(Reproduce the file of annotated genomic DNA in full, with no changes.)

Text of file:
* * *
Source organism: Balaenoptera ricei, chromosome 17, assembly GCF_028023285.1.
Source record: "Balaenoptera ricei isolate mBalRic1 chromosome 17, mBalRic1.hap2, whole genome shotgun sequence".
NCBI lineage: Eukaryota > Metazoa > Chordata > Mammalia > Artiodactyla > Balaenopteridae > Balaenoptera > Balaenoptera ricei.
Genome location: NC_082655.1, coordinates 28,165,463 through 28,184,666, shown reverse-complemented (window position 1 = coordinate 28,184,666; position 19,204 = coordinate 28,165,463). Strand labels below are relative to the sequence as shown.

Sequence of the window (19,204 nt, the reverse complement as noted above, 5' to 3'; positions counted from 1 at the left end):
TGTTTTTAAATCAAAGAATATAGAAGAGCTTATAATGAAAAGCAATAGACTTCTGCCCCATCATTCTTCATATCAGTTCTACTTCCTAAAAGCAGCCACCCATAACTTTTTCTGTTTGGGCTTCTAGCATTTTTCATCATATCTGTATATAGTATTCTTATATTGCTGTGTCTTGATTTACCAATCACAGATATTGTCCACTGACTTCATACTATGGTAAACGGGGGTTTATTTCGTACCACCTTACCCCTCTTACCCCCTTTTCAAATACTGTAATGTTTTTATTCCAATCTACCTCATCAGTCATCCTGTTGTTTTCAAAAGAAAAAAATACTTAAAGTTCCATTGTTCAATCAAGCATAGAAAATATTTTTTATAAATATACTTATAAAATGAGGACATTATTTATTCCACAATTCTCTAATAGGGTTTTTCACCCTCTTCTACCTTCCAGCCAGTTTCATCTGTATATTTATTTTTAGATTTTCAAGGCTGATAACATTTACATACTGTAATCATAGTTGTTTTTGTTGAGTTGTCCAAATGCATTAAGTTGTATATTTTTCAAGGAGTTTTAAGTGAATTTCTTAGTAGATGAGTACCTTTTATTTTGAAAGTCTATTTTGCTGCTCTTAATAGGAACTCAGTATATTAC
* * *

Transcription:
Source organism: Balaenoptera ricei, chromosome 17, assembly GCF_028023285.1.
Source record: "Balaenoptera ricei isolate mBalRic1 chromosome 17, mBalRic1.hap2, whole genome shotgun sequence".
NCBI lineage: Eukaryota > Metazoa > Chordata > Mammalia > Artiodactyla > Balaenopteridae > Balaenoptera > Balaenoptera ricei.
Genome location: NC_082655.1, coordinates 28,165,463 through 28,184,666, shown reverse-complemented (window position 1 = coordinate 28,184,666; position 19,204 = coordinate 28,165,463). Strand labels below are relative to the sequence as shown.

Sequence of the window (19,204 nt, the reverse complement as noted above, 5' to 3'; positions counted from 1 at the left end):
TGTTTTTAAATCAAAGAATATAGAAGAGCTTATAATGAAAAGCAATAGACTTCTGCCCCATCATTCTTCATATCAGTTCTACTTCCTAAAAGCAGCCACCCATAACTTTTTCTGTTTGGGCTTCTAGCATTTTTCATCATATCTGTATATAGTATTCTTATATTGCTGTGTCTTGATTTACCAATCACAGATATTGTCCACTGACTTCATACTATGGTAAACGGGGGTTTATTTCGTACCACCTTACCCCTCTTACCCCCTTTTCAAATACTGTAATGTTTTTATTCCAATCTACCTCATCAGTCATCCTGTTGTTTTCAAAAGAAAAAAATACTTAAAGTTCCATTGTTCAATCAAGCATAGAAAATATTTTTTATAAATATACTTATAAAATGAGGACATTATTTATTCCACAATTCTCTAATAGGGTTTTTCACCCTCTTCTACCTTCCAGCCAGTTTCATCTGTATATTTATTTTTAGATTTTCAAGGCTGATAACATTTACATACTGTAATCATAGTTGTTTTTGTTGAGTTGTCCAAATGCATTAAGTTGTATATTTTTCAAGGAGTTTTAAGTGAATTTCTTAGTAGATGAGTACCTTTTATTTTGAAAGTCTATTTTGCTGCTCTTAATAGGAACTCAGTATATTAC